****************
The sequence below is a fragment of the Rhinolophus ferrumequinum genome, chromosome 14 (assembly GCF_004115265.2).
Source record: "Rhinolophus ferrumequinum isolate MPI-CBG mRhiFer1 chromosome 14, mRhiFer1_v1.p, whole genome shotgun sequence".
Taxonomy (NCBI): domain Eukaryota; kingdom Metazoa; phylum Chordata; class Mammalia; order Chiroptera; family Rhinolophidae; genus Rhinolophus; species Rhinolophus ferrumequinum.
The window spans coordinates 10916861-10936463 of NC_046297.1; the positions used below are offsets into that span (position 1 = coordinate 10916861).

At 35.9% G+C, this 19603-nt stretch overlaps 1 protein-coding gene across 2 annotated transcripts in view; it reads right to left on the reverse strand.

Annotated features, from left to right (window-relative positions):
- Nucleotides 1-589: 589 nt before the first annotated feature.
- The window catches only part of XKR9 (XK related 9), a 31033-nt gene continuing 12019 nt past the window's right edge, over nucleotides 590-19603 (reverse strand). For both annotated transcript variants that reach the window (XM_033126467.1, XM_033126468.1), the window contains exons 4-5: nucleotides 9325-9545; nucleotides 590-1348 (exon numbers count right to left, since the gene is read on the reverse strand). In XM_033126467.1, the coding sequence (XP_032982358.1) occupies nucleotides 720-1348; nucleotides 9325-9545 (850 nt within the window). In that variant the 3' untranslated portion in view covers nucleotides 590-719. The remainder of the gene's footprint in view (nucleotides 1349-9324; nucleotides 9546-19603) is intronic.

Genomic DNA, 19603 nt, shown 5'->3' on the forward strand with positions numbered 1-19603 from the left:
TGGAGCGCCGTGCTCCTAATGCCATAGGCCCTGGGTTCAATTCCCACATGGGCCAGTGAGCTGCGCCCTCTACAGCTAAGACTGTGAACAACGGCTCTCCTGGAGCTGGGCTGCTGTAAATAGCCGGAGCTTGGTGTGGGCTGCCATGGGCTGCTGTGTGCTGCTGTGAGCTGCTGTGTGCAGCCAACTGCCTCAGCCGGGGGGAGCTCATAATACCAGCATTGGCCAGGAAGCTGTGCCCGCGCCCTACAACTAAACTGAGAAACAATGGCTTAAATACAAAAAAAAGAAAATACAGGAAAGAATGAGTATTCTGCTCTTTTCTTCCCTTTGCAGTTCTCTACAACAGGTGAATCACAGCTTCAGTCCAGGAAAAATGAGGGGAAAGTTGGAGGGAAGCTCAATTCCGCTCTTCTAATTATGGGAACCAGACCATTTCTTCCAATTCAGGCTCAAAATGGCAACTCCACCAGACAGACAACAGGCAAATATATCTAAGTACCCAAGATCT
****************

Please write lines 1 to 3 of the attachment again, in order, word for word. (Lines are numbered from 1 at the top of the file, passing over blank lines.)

The sequence below is a fragment of the Rhinolophus ferrumequinum genome, chromosome 14 (assembly GCF_004115265.2).
Source record: "Rhinolophus ferrumequinum isolate MPI-CBG mRhiFer1 chromosome 14, mRhiFer1_v1.p, whole genome shotgun sequence".
Taxonomy (NCBI): domain Eukaryota; kingdom Metazoa; phylum Chordata; class Mammalia; order Chiroptera; family Rhinolophidae; genus Rhinolophus; species Rhinolophus ferrumequinum.